It’s no surprise to anyone that security is generally considered to be a grudge purchase by clients. Nobody really wants to have to pay out for CCTV or intruder alarms etc, but the society we live in demands it and, as a result, insurers require it. This could well be why there is never a queue of people outside the premises of security distributors on the morning of a new camera launch in the same way there is for mobile phones. For the customer, the products you fit are a necessity and up until now, they don’t add anything to the bottom line.
This has also made pitching for a contract a tricky proposition and why many companies choose their security solutions on a cost basis. How often have you been told that you didn’t get the job because someone else could do the work for a cheaper price? Some companies are switched on to the “you get what you pay for” message but there are those who are simply ticking boxes for the insurance company and so choose the lowest cost system regardless of the actual quality of the final install or efficiency of the technology.
With the development of analytics however this has changed the “sell” and not only provides some added value for the customer but also allows you to bundle in additional benefits at no cost to you, while also giving you an edge over the lower price, corner-cutting competition.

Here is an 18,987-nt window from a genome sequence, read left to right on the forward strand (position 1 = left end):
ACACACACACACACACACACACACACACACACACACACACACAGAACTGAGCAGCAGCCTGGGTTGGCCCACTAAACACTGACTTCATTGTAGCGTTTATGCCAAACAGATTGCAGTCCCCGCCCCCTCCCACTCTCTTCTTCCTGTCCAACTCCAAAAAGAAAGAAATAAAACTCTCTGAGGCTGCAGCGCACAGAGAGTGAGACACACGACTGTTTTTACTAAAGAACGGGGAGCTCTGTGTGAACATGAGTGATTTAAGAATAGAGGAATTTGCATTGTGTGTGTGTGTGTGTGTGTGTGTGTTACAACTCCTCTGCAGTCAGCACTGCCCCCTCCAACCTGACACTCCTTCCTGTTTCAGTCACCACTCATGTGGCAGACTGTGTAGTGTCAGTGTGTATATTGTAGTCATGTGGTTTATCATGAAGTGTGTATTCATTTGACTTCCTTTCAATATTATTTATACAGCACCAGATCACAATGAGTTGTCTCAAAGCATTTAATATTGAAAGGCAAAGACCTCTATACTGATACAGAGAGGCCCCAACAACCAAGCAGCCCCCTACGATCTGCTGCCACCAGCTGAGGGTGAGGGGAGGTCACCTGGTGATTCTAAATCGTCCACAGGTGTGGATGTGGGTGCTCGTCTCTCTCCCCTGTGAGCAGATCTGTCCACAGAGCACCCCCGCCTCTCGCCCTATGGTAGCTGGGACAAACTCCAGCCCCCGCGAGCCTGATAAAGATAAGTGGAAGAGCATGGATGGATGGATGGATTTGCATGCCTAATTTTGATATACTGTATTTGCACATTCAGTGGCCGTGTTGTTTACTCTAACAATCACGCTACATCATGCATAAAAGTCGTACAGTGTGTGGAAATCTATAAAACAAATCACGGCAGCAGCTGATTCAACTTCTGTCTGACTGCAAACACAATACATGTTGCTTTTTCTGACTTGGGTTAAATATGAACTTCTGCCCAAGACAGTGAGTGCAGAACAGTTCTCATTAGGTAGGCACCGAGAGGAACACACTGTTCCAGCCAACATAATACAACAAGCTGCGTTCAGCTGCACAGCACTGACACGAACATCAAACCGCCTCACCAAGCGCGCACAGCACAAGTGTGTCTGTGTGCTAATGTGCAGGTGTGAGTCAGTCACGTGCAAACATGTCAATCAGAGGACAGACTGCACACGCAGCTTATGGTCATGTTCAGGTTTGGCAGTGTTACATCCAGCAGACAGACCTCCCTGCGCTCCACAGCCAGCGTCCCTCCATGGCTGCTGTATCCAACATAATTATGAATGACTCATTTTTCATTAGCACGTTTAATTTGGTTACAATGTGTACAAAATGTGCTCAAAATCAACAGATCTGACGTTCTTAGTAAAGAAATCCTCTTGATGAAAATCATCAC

The key in all of this is business intelligence, or as the marketing types call it, BI. It is this information that comes in addition to the security function of the equipment thus softening the blow of the initial cost as it also brings into the mix other departments within the business including business development, marketing and sales. In other words the security budget does not necessarily take the full impact of the purchase; it is spread across a number of areas of funding.
So what are we talking about? Well the obvious ones are those that come from the analytics that some manufacturers bundle into a system free of charge such as people counting (footfall) and direction of movement. For a retailer in particular, this type of information can be shown to a potential brand manager as a reason to pay for a product placement within a store. If a retailer can show that the majority of people turn left or right, or move in a certain way through the store then this information can add a premium to the positioning of items – therefore making the retailer money and paying for the installation many times over. Bundle all of this in with network access and you have the kind of information technology that is very valuable to certain departments.
Many manufacturers that we have spoken to over the last twelve months see BI as a major trend for security systems and one that could open doors for the installer. This means that BI will be a focus of the future development of analytics as adding functionality is all about added-value.
This is the information age after all.